Argued October 28, 2014.
Order vacated. Remanded for further proceedings consistent with this opinion.
On the briefs:
Todd R. Collins, District Attorney, and Kurt A. Kafferlin, Asst. Dist. Atty., 8th Prosecutorial District, Houlton, for appellant State of Maine.
Christopher K. MacLean, Esq., Elliott & Maclean, LLP, Camden, for appellee Chad H. Tozier.
At oral argument:
Kurt A. Kafferlin, Asst. Dist. Atty, for appellant State of Maine.
Christopher K. MacLean, Esq., for appellee Chad H. Tozier.
Panel: SAUFLEY, C.J., and ALEXANDER, MEAD, GORMAN, JABAR, and HJELM, JJ.[*] Majority: SAUFLEY, C.J., and ALEXANDER, MEAD, GORMAN, and HJELM, JJ. Dissent: JABAR, J.
[¶1] The State of Maine appeals from an order entered by the trial court ( Hunter, J. ) granting Chad H. Tozier's motion to exclude a self-contained breath-alcohol test result from evidence based on the court's determination that the State failed to produce a qualified witness as required by 29-A M.R.S. § 2431(2)(D) (2013). We vacate the judgment.
[¶2] The following facts are taken from the record and are not in dispute. On August 19, 2012, a police officer certified to operate a self-contained breath-alcohol testing apparatus known as an Intoxilyzer used the device to test Tozier's breath-alcohol content. Before testing Tozier's breath, the officer ran a calibration check. He then obtained two separate breath samples, and the machine reported Tozier's breath-alcohol content as 0.18 grams of alcohol per 210 liters of breath. The officer issued Tozier a uniform summons and complaint charging him with criminal operating under the influence (Class D) pursuant to 29-A M.R.S. § 2411(1-A)(A) (2014).
[¶3] On September 21, 2012, the State of Maine charged Tozier by complaint in the District Court (Houlton) with criminal operating under the influence. Tozier requested a jury trial, and the case was therefore transferred to the Superior Court (Aroostook County). On or about October 29, 2013, Tozier sent a ten-day notice pursuant to 29-A M.R.S. § 2431(2)(D) requesting that the State produce a qualified witness to testify at his trial. In response, the State produced the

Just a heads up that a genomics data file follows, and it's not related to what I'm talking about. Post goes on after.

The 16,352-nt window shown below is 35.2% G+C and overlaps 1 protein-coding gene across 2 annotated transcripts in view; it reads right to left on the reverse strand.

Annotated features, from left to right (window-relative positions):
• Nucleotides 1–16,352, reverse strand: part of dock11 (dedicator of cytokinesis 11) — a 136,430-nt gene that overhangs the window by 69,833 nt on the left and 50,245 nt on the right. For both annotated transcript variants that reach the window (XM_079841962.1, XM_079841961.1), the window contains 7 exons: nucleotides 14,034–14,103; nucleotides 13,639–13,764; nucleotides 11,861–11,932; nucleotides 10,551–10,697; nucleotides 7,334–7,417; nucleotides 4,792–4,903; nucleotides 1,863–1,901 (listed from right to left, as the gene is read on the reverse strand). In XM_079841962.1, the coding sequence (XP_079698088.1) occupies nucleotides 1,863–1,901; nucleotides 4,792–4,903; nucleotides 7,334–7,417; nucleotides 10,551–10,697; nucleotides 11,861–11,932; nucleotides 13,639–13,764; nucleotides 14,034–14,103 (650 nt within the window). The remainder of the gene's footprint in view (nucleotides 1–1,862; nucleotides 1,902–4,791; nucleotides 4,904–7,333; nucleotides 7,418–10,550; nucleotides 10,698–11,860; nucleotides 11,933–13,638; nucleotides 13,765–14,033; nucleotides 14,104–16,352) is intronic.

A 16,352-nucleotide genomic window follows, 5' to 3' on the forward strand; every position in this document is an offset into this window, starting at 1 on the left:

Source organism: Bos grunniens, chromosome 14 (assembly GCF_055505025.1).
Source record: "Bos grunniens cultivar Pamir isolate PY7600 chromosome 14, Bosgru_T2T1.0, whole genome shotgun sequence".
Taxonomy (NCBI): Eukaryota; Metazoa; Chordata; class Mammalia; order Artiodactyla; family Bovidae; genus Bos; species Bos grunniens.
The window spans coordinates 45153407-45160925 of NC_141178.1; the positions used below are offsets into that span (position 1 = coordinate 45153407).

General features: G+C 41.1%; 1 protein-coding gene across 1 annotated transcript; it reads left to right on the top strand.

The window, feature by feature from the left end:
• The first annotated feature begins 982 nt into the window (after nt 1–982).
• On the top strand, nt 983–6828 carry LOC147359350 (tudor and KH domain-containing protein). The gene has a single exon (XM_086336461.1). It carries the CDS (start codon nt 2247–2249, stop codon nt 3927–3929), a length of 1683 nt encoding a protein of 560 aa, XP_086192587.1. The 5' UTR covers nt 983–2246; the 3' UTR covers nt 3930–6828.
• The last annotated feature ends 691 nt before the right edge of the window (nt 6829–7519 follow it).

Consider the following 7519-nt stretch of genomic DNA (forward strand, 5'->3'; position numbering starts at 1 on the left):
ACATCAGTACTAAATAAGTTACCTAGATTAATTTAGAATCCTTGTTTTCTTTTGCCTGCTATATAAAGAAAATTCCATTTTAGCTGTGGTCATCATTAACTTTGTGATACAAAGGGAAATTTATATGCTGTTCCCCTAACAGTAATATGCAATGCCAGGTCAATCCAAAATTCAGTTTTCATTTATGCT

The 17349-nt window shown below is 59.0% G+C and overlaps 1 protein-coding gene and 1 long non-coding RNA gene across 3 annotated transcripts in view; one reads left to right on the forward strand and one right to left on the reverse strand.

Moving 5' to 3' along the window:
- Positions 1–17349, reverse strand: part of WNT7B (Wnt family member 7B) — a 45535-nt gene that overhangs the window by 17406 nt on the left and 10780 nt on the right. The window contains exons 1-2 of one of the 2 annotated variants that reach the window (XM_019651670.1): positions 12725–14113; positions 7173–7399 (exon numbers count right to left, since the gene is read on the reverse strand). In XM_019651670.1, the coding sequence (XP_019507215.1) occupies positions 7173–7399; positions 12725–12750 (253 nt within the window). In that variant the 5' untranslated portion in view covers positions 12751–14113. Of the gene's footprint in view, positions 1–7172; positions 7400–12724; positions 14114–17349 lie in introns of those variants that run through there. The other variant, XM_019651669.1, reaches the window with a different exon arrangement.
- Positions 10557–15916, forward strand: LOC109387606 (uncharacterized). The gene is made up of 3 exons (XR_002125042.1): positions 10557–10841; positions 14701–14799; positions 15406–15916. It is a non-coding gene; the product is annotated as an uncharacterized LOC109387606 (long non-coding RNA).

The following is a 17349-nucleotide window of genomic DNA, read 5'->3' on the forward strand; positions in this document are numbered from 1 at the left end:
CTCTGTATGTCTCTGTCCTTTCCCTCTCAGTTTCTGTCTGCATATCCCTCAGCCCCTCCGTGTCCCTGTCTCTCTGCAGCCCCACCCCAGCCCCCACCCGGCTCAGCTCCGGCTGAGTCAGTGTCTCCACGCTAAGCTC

officer who administered the Intoxilyzer test at trial, but there was no other expert available.
[¶4] As the trial was about to begin on November 12, 2013, Tozier filed a motion in limine to exclude the breath-alcohol test result from evidence. The court granted Tozier's motion and issued a final order declaring that the officer was not qualified as an expert to testify as to the " appropriateness of the quality of the equipment, the chemicals or other materials involved." The State received approval from the Attorney General to appeal and filed a timely notice pursuant to 15 M.R.S. § 2115-A (2014).
[¶5] The State argues that the court improperly excluded the breath-alcohol test result because the statute does not require the State to produce expert testimony in order to have the results of an Intoxilyzer admitted into evidence. The State contends that subsection D of 29-A M.R.S. § 2431(2) is intended for rural areas that rely on part-time reserve officers who are not certified to operate a breath-alcohol testing apparatus. In the scenario suggested by the State, in the ordinary case, the officer who operated the Intoxilyzer would issue a certificate containing the results of the test, and then only the officer who conducted the traffic stop would have to testify. If subsection D were invoked, the officer who performed the breath-alcohol test would then have to testify as well. In response to Tozier's arguments, the State additionally argues that the Confrontation Clause of the United States Constitution is not implicated when the declarant who administered the breath-alcohol test is available to testify. We examine the State's claims in turn.
A. Qualified Witness
[¶6] We review questions of statutory interpretation de novo. State v. Lowden, 2014 ME 29,
¶ 13, 87 A.3d 694. " When interpreting a statute, we look first to the plain meaning in order to discern legislative intent, viewing the relevant provision in the context of the entire statutory scheme to generate a harmonious result." Id.
¶ 14. We strictly construe criminal statutes " to avoid absurd, illogical, or inconsistent results." State v. Jones, 2012 ME 88,
¶ 6, 46 A.3d 1125 (quotation marks omitted). " Nothing in a statute may be treated as surplusage if a reasonable construction applying meaning and force is otherwise possible." Lowden, 2014 ME 29,
¶ 14, 87 A.3d 694 (quotation marks omitted).
[¶7] The Maine Legislature has created a set of evidentiary rules, which can be found at 29-A M.R.S. § 2431, to govern blood, breath, and urine test results in operating under the influence (OUI) cases. Pursuant to subsection 1, such test results are generally admissible in evidence. Subsection 2 contains subsections A through K, which pertain to the use of analysis of blood, breath, and urine as evidence. Pursuant to subsection B, a person qualified to operate a self-contained breath-alcohol testing apparatus may issue a certificate stating the results of the test analysis. Pursuant to subsection C, when such a certificate is issued, and duly sworn and signed, it is prima facie evidence of the following:
The person taking the specimen was authorized to do so;
Equipment, chemicals and other materials used in the taking of the specimen were of a quality appropriate for the purpose of ...